This minor planet was named in honor of Kenneth P. Williams (1887–1958), long-time professor of mathematics at Indiana University. He was known for his textbook, the calculation of the orbits of asteroids and comets, and his detailed analysis of the transits of Mercury from 1723 to 1927. He also wrote Lincoln Finds a General, a five volume book about the American Civil War.[2]

The name was proposed by Frank K. Edmondson, who initiated the Indiana Asteroid Program.[2] The official naming citation was published by the Minor Planet Center before November 1977 (M.P.C. 3143).[11]


  1. ^ a b Pravec (2008) web: rotation period of at least 36 hours with a brightness amplitude of greater than 0.30 mag. Quality Code of 2. Summary figures at Collaborative Asteroid Lightcurve Link (CALL)
  2. ^ Lightcurve plot for (1763) Williams with a period of 90 hours (P > 36 h and A > 0.3 mag). Summary figures at website of the Ondrejov Asteroid Photometry Project


  1. ^ a b c d "JPL Small-Body Database Browser: 1763 Williams (1953 TN2)" (2017-07-05 last obs.). Jet Propulsion Laboratory. Retrieved 6 September 2017.
  2. ^ a b c d Schmadel, Lutz D. (2007). Dictionary of Minor Planet Names – (1763) Williams. Springer Berlin Heidelberg. pp. 140–141. ISBN 978-3-540-00238-3. Retrieved 6 September 2017.
  3. ^ a b c d e f g h "LCDB Data for (1763) Williams". Asteroid Lightcurve Database (LCDB). Retrieved 6 September 2017.
  4. ^ a b c d Nugent, C. R.; Mainzer, A.; Masiero, J.; Bauer, J.; Cutri, R. M.; Grav, T.; et al. (December 2015). "NEOWISE Reactivation Mission Year One: Preliminary Asteroid Diameters and Albedos". The Astrophysical Journal. 814 (2): 13. arXiv:1509.02522. Bibcode:2015ApJ...814..117N. doi:10.1088/0004-637X/814/2/117. Retrieved 6 September 2017.
  5. ^ a b c Masiero, Joseph R.; Mainzer, A. K.; Grav, T.; Bauer, J. M.; Cutri, R. M.; Dailey, J.; et al. (November 2011). "Main Belt Asteroids with WISE/NEOWISE. I. Preliminary Albedos and Diameters". The Astrophysical Journal. 741 (2): 20. arXiv:1109.4096. Bibcode:2011ApJ...741...68M. doi:10.1088/0004-637X/741/2/68. Retrieved 6 September 2017.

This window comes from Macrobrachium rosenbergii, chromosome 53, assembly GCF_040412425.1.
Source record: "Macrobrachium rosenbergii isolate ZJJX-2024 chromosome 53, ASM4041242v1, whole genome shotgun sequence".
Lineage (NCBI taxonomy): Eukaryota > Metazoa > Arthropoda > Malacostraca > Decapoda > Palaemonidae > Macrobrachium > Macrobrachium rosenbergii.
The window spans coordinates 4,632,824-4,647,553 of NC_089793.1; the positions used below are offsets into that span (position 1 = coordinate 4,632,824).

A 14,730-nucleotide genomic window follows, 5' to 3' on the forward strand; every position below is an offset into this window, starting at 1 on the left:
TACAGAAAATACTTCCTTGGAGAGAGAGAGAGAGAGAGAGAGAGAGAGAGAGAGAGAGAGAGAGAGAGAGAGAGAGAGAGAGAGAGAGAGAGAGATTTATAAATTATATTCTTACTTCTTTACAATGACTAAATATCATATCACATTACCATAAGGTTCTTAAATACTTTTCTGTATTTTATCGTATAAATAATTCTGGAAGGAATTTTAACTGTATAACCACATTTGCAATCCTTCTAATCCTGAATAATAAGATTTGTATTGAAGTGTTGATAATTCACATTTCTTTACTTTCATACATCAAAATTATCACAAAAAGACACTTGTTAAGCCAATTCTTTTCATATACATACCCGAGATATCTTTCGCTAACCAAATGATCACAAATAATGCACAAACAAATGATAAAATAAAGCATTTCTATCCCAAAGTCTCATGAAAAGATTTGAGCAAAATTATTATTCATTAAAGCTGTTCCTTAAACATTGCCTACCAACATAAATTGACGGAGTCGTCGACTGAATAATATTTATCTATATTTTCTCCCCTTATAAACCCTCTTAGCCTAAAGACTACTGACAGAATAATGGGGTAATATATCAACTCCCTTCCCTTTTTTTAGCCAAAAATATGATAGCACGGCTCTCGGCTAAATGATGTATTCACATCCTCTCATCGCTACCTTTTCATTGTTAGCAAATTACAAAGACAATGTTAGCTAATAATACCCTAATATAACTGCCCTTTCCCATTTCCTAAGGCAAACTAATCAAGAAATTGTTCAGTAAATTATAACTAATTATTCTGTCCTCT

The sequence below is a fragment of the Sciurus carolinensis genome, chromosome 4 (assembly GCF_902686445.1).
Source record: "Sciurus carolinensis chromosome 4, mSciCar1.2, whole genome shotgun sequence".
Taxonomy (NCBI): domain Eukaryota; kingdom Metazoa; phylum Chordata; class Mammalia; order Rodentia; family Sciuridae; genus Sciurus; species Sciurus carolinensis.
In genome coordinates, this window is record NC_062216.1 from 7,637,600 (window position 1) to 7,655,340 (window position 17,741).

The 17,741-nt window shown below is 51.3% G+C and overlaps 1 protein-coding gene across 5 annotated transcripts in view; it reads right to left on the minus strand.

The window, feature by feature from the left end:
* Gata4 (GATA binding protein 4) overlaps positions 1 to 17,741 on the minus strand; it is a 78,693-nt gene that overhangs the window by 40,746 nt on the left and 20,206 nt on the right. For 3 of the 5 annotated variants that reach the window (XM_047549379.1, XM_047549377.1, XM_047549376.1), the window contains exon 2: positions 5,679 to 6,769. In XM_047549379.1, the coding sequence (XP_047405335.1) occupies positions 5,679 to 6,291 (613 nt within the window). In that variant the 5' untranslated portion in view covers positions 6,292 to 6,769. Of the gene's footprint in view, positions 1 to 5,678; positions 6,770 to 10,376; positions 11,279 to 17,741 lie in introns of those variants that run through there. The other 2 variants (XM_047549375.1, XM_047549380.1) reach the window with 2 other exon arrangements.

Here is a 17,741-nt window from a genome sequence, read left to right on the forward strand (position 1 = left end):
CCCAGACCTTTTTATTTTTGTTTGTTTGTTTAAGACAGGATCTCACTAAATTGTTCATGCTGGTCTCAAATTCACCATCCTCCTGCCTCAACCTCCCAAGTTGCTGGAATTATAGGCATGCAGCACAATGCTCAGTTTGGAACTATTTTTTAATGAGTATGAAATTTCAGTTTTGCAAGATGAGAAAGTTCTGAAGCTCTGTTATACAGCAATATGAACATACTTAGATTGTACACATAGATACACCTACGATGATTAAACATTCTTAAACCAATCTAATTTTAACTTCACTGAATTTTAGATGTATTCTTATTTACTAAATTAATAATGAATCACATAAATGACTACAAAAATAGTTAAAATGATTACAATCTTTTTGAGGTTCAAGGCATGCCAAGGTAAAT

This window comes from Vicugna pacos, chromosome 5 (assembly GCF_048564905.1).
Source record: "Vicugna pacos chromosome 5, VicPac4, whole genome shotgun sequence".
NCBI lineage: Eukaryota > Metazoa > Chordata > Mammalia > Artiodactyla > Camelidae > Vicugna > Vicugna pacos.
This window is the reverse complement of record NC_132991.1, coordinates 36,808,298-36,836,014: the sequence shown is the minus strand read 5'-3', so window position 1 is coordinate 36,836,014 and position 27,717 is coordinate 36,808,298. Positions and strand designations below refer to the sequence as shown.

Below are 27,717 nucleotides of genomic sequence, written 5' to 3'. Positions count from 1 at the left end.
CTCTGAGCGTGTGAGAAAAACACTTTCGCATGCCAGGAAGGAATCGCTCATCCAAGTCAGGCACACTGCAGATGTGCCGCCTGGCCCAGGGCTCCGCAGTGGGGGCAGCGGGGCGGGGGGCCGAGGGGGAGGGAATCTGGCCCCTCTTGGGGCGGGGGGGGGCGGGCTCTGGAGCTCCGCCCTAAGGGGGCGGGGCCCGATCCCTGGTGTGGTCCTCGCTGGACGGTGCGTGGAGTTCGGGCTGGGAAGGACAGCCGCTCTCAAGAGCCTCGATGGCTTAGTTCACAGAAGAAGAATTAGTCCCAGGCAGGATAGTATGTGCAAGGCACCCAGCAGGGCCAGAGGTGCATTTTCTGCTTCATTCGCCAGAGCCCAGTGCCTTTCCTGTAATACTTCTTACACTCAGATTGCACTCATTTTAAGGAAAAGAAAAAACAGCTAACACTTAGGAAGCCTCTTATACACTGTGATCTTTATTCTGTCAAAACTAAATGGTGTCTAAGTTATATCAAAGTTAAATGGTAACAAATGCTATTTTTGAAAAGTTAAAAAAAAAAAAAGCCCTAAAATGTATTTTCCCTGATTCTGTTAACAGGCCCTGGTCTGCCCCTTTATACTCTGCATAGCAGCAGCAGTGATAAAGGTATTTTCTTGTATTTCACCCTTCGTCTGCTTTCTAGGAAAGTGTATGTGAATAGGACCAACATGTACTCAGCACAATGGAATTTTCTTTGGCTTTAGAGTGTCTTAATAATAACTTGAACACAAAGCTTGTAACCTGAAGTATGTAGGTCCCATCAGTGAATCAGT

6. ^ a b c d Mainzer, A.; Grav, T.; Masiero, J.; Hand, E.; Bauer, J.; Tholen, D.; et al. (November 2011). "NEOWISE Studies of Spectrophotometrically Classified Asteroids: Preliminary Results" (PDF). The Astrophysical Journal. 741 (2): 25. arXiv:1109.6407. Bibcode:2011ApJ...741...90M. doi:10.1088/0004-637X/741/2/90. Retrieved 6 September 2017.
  7. ^ a b Behrend, Raoul. "Asteroids and comets rotation curves – (1763) Williams". Geneva Observatory. Retrieved 6 September 2017.
  8. ^ Veres, Peter; Jedicke, Robert; Fitzsimmons, Alan; Denneau, Larry; Granvik, Mikael; Bolin, Bryce; et al. (November 2015). "Absolute magnitudes and slope parameters for 250,000 asteroids observed by Pan-STARRS PS1 - Preliminary results". Icarus. 261: 34–47. arXiv:1506.00762. Bibcode:2015Icar..261...34V. doi:10.1016/j.icarus.2015.08.007. Retrieved 6 September 2017.
  9. ^ a b "1763 Williams (1953 TN2)". Minor Planet Center. Retrieved 6 September 2017.
  10. ^ "Small Bodies Data Ferret". Nesvorny HCM Asteroid Families V3.0. Archived from the original on 16 August 2017. Retrieved 6 September 2017.
  11. ^ "MPC/MPO/MPS Archive". Minor Planet Center. Retrieved 6 September 2017.

External links[edit]